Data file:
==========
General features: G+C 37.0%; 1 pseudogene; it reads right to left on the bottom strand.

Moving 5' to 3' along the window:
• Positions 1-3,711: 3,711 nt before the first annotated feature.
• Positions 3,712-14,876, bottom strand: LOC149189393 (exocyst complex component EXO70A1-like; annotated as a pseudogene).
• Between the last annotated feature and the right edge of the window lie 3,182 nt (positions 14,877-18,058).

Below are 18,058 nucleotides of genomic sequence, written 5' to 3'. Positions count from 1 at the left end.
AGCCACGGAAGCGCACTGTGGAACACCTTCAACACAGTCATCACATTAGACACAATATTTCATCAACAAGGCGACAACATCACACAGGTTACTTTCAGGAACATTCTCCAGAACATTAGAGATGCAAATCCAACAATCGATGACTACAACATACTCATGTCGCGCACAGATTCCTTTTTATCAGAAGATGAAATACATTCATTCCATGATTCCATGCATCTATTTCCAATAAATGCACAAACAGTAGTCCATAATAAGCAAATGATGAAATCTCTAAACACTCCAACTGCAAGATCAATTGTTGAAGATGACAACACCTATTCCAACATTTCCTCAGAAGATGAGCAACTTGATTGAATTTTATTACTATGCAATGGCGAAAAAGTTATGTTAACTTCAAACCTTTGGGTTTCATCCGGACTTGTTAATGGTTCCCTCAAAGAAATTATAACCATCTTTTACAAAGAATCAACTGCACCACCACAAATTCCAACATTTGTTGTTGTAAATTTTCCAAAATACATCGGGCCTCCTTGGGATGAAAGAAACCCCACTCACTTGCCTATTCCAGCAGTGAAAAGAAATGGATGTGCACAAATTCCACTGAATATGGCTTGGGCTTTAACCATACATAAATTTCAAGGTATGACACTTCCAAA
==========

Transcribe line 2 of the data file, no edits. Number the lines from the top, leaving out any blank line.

Moving 5' to 3' along the window: